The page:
Free up your oven with this simple and classic Crockpot Stuffing! A traditional recipe with onions, celery, and herbs, cooked to perfection in the slow cooker!
My grandma makes the best stuffing. Seriously, like, ever. I normally don’t care for stuffing, but hers… I could eat it for days (and frequently do after holidays!)
But my grandma’s stuffing recipe wasn’t written down! So I’ve watched her do it about a dozen times, and finally I’ve been able to replicate it. I shared her original traditional stuffing recipe here. This Crockpot Stuffing is her famous, amazing, loved recipe turned slow cooker!
Crockpot stuffing is amazing for the holidays because it tastes just like your favorite traditional stuffing, but it also frees up your oven for the turkey!
This Crockpot Stuffing recipe includes classic ingredients such as celery and onion for fresh pops of crunchy flavor, butter, and herbs, coming together to make the best stuffing you’ve ever tasted.
What’s the Difference Between Stuffing and Dressing?
Is there even a real difference between stuffing and dressing at all?!
One difference between stuffing and dressing is geographical region. If you’re from south of the Mason-Dixie line, you probably call it dressing. Whereas, it’s typically referred to as stuffing in the more northern states.
There is also one major technical difference.
Stuffing is cooked inside the turkey (i.e. stuffed in the bird! Get it?!). On the other hand, dressing is cooked outside the turkey, typically in some sort of baking or casserole dish.
So long story short, there is technically a difference in cooking methods for stuffing and dressing. But generally, you can use the words interchangeably, and we’ll all still know what you’re talking about.
How to Dry Bread for Stuffing
In my experience the best method of making dried bread cubes is tearing the bread into bite-sized bits, laying it out on a baking sheet or large casserole dish, and letting it sit there for 2-3 days, tossing it or stirring it every once in a while to make sure all the pieces get air time.
You can also use store-bought bread cubes.
If you’re like me and you often forget to do either of those things, and now you have to make the stuffing, like TODAY, you can also use the oven method.
To quickly dry out your bread, tear it in bite-sized pieces, and lay it out on a baking sheet (you may need to do this in batches!). Then toast it in a 275°F oven for about 40-50 minutes, stirring halfway through, until bread is hard and dry (but not burnt).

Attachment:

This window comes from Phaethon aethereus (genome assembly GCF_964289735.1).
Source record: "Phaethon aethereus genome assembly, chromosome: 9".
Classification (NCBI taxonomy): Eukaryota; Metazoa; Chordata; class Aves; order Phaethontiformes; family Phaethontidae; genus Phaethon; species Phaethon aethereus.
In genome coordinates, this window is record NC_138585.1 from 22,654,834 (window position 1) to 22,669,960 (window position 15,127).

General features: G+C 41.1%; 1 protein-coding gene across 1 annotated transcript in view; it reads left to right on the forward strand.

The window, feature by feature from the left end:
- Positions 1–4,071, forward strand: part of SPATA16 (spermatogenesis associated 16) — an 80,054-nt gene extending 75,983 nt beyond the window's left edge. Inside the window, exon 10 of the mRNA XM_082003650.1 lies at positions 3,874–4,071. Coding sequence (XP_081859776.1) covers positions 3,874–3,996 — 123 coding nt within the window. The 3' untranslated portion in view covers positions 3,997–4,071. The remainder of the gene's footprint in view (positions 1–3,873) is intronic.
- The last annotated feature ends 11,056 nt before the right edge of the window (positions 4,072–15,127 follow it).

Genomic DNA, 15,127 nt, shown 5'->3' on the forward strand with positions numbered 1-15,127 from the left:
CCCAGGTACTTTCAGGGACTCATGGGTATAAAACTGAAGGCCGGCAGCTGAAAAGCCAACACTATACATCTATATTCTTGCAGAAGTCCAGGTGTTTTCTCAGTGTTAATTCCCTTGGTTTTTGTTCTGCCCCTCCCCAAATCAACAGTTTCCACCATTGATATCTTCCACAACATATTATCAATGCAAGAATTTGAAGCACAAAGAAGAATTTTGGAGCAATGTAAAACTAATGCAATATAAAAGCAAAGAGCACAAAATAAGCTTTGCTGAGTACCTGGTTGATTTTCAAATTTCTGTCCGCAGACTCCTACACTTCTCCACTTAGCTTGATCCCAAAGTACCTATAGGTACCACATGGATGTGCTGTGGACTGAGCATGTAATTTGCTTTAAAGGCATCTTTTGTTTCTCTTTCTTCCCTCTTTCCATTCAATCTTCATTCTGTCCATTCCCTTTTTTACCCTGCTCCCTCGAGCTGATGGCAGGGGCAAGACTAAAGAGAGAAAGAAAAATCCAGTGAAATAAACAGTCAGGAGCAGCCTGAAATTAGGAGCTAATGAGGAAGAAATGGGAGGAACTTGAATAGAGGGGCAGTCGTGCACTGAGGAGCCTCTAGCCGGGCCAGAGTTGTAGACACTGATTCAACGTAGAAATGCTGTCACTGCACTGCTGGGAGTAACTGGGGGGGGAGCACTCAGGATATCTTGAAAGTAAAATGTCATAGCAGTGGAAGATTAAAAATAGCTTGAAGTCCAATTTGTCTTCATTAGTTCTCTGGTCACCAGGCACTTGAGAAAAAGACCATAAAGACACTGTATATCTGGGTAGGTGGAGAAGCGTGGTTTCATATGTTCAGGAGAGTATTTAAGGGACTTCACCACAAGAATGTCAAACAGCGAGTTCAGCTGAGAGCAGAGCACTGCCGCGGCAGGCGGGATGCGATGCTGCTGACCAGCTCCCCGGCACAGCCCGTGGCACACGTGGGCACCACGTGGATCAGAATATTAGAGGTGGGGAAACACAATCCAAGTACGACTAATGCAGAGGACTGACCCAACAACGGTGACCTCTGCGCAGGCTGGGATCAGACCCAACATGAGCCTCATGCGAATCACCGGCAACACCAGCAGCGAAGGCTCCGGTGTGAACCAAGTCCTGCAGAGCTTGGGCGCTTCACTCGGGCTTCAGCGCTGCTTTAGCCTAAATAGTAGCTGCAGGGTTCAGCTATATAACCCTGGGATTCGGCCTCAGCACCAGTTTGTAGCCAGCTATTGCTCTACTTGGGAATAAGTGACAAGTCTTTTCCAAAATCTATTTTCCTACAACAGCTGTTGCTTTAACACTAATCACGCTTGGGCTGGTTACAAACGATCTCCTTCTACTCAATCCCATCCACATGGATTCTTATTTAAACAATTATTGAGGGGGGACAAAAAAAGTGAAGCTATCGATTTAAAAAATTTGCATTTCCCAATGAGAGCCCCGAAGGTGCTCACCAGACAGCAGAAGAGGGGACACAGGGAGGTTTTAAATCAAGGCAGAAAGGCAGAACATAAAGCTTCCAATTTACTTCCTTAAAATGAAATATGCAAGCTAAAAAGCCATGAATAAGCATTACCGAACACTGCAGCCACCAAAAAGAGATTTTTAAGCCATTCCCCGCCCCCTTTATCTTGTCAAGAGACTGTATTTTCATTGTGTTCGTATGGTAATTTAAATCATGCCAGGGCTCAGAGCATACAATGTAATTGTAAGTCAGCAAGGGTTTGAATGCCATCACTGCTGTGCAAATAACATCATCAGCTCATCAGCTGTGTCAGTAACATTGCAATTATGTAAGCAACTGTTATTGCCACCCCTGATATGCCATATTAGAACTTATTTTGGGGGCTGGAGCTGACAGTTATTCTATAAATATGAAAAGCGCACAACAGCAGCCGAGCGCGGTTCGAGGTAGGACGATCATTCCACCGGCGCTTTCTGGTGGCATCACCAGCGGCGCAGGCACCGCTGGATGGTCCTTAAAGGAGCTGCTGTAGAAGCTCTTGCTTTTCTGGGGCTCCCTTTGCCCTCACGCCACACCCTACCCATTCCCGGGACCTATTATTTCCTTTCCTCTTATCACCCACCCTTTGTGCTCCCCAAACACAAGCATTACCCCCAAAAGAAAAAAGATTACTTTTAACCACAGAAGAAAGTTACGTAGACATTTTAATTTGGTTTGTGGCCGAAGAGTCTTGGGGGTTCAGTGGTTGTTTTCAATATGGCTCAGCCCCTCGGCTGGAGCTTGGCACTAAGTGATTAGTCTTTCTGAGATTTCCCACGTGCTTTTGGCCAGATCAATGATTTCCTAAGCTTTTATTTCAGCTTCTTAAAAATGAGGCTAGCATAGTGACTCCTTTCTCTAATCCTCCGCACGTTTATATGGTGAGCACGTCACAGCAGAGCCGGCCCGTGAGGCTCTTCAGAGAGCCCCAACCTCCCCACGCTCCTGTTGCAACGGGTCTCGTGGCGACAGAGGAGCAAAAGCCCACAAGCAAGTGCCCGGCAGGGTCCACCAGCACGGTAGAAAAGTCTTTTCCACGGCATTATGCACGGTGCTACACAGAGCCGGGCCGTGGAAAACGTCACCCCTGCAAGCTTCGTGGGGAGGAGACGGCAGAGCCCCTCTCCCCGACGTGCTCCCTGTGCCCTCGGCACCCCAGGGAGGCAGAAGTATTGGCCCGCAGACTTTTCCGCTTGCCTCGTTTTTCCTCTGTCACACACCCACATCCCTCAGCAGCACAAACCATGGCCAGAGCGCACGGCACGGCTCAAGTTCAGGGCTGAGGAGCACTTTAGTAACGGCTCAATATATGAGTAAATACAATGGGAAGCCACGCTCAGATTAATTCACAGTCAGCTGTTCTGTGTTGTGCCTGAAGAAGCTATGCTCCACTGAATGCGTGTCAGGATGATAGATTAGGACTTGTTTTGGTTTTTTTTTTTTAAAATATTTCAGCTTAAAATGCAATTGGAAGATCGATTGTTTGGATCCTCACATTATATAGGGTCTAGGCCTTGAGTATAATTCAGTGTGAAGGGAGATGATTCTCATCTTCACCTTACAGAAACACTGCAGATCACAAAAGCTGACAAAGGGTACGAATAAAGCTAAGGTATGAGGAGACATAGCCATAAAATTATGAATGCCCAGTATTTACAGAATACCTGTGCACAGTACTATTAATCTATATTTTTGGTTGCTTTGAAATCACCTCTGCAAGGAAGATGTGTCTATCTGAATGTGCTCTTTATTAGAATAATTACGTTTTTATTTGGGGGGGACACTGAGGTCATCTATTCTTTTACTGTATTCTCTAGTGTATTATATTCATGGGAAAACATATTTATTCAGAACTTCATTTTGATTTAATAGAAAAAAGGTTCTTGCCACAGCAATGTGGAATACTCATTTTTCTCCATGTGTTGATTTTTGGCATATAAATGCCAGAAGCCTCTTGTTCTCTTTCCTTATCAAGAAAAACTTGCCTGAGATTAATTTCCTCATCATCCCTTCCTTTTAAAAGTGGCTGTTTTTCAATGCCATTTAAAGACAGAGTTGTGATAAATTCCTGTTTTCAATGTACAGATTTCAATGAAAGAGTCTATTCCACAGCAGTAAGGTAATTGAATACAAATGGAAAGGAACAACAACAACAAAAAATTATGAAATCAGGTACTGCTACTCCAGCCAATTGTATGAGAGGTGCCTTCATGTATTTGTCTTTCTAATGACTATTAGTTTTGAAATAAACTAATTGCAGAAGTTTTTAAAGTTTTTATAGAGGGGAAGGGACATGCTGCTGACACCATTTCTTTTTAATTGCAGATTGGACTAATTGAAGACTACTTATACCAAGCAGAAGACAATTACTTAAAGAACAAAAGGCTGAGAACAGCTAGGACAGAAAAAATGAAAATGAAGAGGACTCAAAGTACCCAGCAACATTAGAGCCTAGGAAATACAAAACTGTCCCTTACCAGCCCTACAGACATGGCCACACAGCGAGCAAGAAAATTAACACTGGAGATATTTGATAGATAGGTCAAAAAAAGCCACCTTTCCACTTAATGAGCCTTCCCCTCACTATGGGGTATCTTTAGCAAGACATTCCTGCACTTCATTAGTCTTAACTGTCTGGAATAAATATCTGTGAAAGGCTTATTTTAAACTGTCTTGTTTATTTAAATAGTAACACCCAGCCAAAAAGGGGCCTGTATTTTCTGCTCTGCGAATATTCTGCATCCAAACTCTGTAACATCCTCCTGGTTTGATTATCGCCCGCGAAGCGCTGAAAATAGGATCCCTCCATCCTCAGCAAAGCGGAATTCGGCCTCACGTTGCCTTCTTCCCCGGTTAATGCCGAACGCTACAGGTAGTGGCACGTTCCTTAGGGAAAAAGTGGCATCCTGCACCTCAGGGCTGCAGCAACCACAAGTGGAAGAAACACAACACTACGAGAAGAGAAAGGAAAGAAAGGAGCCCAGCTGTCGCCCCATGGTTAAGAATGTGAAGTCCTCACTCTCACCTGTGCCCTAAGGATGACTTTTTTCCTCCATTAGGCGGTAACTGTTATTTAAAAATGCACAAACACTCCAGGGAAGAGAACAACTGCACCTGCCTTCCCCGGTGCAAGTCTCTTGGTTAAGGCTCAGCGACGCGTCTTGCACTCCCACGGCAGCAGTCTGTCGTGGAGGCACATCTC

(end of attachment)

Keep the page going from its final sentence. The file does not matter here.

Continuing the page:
To Convert Any Stuffing Recipe into Crockpot Stuffing
You can actually convert any recipe into a slow cooker version. You just need to make a few simple tweaks. So if you have a favorite stuffing recipe that you don’t want to let go of, but you still want to free up your oven, try this:
- Up the amount of eggs to at least 1 egg per one pound loaf of bread
- Use about 25% less liquid (so if your recipe calls for 1 cup liquid, use 3/4 cup)
- Butter the inside of the slow cooker to prevent sticking
- Slow cook on HIGH for 30 minutes, then LOW for an additional 3-4 hours.
More Holiday Recipes You’ll Love:
- Homemade Cranberry Sauce – a holiday tradition with added maple flavors that makes it the best you’ll ever have.
- Butter Herb Roasted Turkey – juicy, tender turkey with just the right seasonings.
- Southern Corn Pudding – one of our all-time family favorites! You’ll find it at all our holidays!
- Crockpot Mac and Cheese – best ever, easy, cheesy mac and cheese in the slow cooker!
- Sweet Potato Casserole – a classic side that’s so good you’ll think it’s dessert!
- See ALL Thanksgiving Recipes
- 12 cups dried bread cubes
- 1/2 cup chopped onion
- 1 cup chopped celery
- 1¾ cup chicken or turkey stock
- 4 tablespoons butter softened
- 1 teaspoon poultry seasoning
- ½ teaspoon sage
- 1 teaspoon salt
- ½ teaspoon black pepper
- 2 eggs beaten
- In a large baking dish, toss together bread cubes, celery, and onions.
- Add stock to the bread mixture and gently squeeze the mixture together with your hands to wet all of the bread.
- Place the softened butter in small pats on top of the wet bread mixture and gently work in with your hands.
- Add poultry seasoning, sage, salt, and pepper and work into the mixture until incorporated. Taste to test seasoning, and adjust if necessary.
- Add beaten eggs and mix in until incorporated.
- Transfer stuffing mixture to a buttered slow cooker.
- Cook on HIGH for 30-45 minutes. Then switch to LOW and cook for an additional 3-4 hours.
- Serve when done, or switch slow cooker to warm until ready to serve.
- Customize your stuffing! We almost always add finely chopped gizzards to our stuffing, added at the same time as the eggs. You can add different meats, cheeses, and herbs to make it your own. Check out these yummy stuffing variations.
- Do NOT lift the lid while cooking, as tempting as it may be! It will make it take longer to cook as the heat will escape, and it doesn’t need stirring anyway!
- A large (6 quart or more!) slow cooker is best with this amount of stuffing. Consider opting for a programmable Crock Pot like this one since holidays get chaotic. Then you won’t have to think about it, and it won’t be overcooked.
- Bread needs to be damp but not soaking. See my video for my grandma’s “squeezing out” technique.
- Keep slow cooker on warm until ready to serve.
- Make Ahead: Prepare the stuffing from steps 1-5 up to 24 hours before. Then cover and refrigerate until ready to cook. Don’t transfer to the slow cooker until ready to cook (a cold slow cooker will increase the cook time by a lot). Increase cooking on HIGH to about 1 hour, then reduce to low and continue with the recipe.
- If you’d like to try my grandma’s original stuffing recipe, find it here.
UPDATE INFO: This recipe was originally published in October 2015. It has been updated with new pictures, video, and detailed instructions in October 2019.
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